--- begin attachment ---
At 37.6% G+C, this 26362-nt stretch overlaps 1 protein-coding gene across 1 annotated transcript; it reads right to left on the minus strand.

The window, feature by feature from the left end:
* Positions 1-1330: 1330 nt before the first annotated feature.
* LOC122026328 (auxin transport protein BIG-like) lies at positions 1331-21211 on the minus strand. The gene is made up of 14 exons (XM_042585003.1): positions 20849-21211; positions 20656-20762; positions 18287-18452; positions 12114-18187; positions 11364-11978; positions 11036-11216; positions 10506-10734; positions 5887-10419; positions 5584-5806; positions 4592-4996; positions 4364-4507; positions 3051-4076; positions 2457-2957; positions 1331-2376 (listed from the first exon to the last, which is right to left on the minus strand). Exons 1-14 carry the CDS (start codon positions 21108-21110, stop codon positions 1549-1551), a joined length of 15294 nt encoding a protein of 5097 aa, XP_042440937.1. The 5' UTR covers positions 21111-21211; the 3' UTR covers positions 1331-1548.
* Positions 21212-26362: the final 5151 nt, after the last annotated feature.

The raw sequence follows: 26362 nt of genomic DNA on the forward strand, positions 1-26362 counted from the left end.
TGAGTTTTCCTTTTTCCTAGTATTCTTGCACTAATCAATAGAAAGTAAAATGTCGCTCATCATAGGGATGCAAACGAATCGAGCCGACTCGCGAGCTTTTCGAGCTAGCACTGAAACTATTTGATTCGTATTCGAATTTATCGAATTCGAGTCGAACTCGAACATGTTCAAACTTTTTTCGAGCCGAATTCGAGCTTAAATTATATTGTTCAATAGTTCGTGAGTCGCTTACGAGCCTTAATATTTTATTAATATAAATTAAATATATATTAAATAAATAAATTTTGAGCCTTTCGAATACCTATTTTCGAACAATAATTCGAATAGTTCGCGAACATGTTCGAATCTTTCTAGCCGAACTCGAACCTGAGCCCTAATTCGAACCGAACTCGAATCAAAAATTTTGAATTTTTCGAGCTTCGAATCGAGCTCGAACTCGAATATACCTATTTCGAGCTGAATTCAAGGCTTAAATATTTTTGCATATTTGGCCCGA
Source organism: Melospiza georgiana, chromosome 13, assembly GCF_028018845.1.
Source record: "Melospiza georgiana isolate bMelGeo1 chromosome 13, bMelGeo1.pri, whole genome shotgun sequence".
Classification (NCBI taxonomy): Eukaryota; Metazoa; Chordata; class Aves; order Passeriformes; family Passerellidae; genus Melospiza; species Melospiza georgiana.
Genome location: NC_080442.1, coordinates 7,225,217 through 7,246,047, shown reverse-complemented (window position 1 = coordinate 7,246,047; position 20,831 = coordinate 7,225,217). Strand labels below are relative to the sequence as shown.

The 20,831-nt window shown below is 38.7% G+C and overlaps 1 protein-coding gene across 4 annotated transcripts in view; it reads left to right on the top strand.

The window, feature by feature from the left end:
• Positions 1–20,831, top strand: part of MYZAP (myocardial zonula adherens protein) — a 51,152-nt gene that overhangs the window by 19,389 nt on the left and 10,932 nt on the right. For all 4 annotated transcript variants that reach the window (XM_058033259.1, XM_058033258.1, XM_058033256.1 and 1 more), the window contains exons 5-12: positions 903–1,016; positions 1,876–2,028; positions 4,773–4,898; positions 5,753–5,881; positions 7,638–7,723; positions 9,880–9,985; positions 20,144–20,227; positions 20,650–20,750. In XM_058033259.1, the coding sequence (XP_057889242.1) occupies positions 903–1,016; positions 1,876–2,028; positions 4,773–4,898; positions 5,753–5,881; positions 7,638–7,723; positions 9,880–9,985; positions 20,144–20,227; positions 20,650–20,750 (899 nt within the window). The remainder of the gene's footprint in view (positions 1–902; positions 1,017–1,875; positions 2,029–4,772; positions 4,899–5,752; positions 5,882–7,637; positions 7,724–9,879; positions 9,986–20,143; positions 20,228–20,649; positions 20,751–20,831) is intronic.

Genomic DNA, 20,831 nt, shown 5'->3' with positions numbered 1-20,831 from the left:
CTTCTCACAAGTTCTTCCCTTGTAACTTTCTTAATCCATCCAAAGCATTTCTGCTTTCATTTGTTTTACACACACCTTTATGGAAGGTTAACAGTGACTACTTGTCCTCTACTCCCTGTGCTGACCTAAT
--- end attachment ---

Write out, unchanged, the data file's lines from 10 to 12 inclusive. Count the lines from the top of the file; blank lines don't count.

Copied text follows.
Classification (NCBI taxonomy): Eukaryota; Metazoa; Chordata; class Aves; order Passeriformes; family Passerellidae; genus Melospiza; species Melospiza georgiana.
Genome location: NC_080442.1, coordinates 7,225,217 through 7,246,047, shown reverse-complemented (window position 1 = coordinate 7,246,047; position 20,831 = coordinate 7,225,217). Strand labels below are relative to the sequence as shown.

The 20,831-nt window shown below is 38.7% G+C and overlaps 1 protein-coding gene across 4 annotated transcripts in view; it reads left to right on the top strand.